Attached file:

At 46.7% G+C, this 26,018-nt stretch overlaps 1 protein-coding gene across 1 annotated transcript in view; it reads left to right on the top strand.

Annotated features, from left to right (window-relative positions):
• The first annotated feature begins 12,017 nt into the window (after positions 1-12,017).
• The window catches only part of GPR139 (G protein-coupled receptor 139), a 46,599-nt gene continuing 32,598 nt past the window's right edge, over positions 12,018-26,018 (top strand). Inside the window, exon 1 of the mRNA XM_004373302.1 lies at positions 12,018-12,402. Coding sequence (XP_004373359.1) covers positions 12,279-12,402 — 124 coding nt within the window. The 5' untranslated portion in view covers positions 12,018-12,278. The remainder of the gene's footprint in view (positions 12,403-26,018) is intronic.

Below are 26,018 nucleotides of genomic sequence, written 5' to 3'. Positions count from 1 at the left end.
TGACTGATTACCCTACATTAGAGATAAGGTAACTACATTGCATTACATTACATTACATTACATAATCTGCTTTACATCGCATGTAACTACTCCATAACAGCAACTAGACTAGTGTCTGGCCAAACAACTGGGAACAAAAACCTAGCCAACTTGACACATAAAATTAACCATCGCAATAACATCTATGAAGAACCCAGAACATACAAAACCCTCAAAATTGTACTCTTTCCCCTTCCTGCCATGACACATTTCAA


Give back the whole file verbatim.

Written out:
At 46.7% G+C, this 26,018-nt stretch overlaps 1 protein-coding gene across 1 annotated transcript in view; it reads left to right on the top strand.

Annotated features, from left to right (window-relative positions):
• The first annotated feature begins 12,017 nt into the window (after positions 1-12,017).
• The window catches only part of GPR139 (G protein-coupled receptor 139), a 46,599-nt gene continuing 32,598 nt past the window's right edge, over positions 12,018-26,018 (top strand). Inside the window, exon 1 of the mRNA XM_004373302.1 lies at positions 12,018-12,402. Coding sequence (XP_004373359.1) covers positions 12,279-12,402 — 124 coding nt within the window. The 5' untranslated portion in view covers positions 12,018-12,278. The remainder of the gene's footprint in view (positions 12,403-26,018) is intronic.

Below are 26,018 nucleotides of genomic sequence, written 5' to 3'. Positions count from 1 at the left end.
TGACTGATTACCCTACATTAGAGATAAGGTAACTACATTGCATTACATTACATTACATTACATAATCTGCTTTACATCGCATGTAACTACTCCATAACAGCAACTAGACTAGTGTCTGGCCAAACAACTGGGAACAAAAACCTAGCCAACTTGACACATAAAATTAACCATCGCAATAACATCTATGAAGAACCCAGAACATACAAAACCCTCAAAATTGTACTCTTTCCCCTTCCTGCCATGACACATTTCAA